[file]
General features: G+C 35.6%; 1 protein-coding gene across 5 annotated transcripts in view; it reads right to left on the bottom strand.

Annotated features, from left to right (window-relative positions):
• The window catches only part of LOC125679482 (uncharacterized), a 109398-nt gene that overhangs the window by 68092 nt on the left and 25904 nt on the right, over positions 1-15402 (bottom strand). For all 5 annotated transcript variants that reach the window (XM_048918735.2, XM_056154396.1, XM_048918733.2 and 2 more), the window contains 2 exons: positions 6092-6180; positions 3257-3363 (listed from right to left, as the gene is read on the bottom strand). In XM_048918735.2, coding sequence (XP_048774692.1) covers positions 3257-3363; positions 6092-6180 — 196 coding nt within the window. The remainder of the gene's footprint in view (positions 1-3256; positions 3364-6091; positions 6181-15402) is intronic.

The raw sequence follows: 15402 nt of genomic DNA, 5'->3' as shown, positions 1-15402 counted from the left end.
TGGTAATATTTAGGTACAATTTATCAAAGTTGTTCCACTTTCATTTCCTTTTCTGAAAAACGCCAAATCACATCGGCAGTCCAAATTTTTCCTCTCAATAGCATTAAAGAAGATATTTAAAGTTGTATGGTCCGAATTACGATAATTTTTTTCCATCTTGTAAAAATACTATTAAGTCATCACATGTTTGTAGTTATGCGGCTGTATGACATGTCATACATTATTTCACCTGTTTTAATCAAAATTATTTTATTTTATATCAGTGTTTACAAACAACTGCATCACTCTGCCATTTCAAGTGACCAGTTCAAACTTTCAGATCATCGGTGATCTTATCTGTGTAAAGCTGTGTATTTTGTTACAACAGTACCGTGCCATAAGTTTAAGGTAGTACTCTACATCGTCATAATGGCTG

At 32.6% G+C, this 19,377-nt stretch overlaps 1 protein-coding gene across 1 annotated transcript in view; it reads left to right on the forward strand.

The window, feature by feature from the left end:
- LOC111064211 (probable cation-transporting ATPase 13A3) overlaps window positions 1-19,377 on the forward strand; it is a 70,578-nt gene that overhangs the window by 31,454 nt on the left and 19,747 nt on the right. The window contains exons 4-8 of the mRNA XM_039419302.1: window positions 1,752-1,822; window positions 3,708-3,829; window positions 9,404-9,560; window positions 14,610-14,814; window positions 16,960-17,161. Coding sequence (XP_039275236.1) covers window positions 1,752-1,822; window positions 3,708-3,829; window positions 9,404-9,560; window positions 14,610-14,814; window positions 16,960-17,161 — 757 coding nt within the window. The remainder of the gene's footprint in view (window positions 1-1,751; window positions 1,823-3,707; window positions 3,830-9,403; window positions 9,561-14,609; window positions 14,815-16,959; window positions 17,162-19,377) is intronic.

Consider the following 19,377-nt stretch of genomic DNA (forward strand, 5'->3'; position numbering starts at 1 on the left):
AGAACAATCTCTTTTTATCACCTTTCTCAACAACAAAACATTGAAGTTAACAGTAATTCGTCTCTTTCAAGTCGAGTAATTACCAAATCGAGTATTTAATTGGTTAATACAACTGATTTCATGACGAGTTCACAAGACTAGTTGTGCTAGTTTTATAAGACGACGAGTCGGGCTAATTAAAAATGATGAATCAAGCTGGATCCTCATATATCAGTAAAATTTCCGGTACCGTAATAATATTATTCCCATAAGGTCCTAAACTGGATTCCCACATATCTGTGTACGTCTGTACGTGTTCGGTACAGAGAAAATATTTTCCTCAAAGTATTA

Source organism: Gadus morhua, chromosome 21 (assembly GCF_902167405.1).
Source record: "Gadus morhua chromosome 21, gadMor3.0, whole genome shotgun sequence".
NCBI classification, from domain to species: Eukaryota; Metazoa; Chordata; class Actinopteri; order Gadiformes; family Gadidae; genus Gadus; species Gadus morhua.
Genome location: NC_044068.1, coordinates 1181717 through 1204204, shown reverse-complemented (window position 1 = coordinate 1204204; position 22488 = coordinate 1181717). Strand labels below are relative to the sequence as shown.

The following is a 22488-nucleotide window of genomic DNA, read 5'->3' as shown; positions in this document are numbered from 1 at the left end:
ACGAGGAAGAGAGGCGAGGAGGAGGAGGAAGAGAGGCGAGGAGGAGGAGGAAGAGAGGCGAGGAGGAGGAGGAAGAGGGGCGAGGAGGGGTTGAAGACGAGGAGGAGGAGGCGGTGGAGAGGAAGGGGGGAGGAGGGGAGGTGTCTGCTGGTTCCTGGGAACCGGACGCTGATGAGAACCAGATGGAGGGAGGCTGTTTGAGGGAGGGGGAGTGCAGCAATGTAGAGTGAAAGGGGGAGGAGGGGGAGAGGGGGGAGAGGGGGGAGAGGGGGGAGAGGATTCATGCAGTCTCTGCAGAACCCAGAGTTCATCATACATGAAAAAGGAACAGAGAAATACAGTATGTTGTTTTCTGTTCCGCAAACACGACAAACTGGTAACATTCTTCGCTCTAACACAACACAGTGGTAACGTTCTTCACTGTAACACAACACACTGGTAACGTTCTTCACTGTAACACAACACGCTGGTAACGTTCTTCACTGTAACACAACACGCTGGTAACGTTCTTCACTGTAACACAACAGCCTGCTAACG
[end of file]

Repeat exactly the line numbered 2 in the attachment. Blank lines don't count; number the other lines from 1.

Annotated features, from left to right (window-relative positions):